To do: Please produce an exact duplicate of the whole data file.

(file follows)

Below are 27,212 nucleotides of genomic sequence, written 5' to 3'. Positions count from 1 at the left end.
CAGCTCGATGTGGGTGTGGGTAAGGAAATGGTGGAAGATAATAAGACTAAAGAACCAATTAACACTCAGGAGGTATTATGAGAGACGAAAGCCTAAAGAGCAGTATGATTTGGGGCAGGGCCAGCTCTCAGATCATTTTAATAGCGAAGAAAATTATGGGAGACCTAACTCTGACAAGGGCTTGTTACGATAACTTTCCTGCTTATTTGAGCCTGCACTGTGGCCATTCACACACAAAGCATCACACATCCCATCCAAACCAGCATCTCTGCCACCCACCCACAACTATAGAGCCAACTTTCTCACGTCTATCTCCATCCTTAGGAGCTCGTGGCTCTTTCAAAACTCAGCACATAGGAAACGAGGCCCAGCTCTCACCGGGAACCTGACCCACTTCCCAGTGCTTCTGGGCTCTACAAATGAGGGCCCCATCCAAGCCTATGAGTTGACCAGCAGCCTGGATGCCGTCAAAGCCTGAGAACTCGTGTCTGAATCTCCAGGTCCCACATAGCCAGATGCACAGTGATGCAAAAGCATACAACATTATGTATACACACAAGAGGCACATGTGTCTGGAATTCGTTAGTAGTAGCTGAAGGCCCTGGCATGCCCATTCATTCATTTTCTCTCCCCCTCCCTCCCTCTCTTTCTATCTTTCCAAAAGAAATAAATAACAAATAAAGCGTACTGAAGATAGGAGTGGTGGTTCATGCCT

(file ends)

Below are 27,212 nucleotides of genomic sequence, written 5' to 3'. Positions count from 1 at the left end.
CAGCTCGATGTGGGTGTGGGTAAGGAAATGGTGGAAGATAATAAGACTAAAGAACCAATTAACACTCAGGAGGTATTATGAGAGACGAAAGCCTAAAGAGCAGTATGATTTGGGGCAGGGCCAGCTCTCAGATCATTTTAATAGCGAAGAAAATTATGGGAGACCTAACTCTGACAAGGGCTTGTTACGATAACTTTCCTGCTTATTTGAGCCTGCACTGTGGCCATTCACACACAAAGCATCACACATCCCATCCAAACCAGCATCTCTGCCACCCACCCACAACTATAGAGCCAACTTTCTCACGTCTATCTCCATCCTTAGGAGCTCGTGGCTCTTTCAAAACTCAGCACATAGGAAACGAGGCCCAGCTCTCACCGGGAACCTGACCCACTTCCCAGTGCTTCTGGGCTCTACAAATGAGGGCCCCATCCAAGCCTATGAGTTGACCAGCAGCCTGGATGCCGTCAAAGCCTGAGAACTCGTGTCTGAATCTCCAGGTCCCACATAGCCAGATGCACAGTGATGCAAAAGCATACAACATTATGTATACACACAAGAGGCACATGTGTCTGGAATTCGTTAGTAGTAGCTGAAGGCCCTGGCATGCCCATTCATTCATTTTCTCTCCCCCTCCCTCCCTCTCTTTCTATCTTTCCAAAAGAAATAAATAACAAATAAAGCGTACTGAAGATAGGAGTGGTGGTTCATGCCT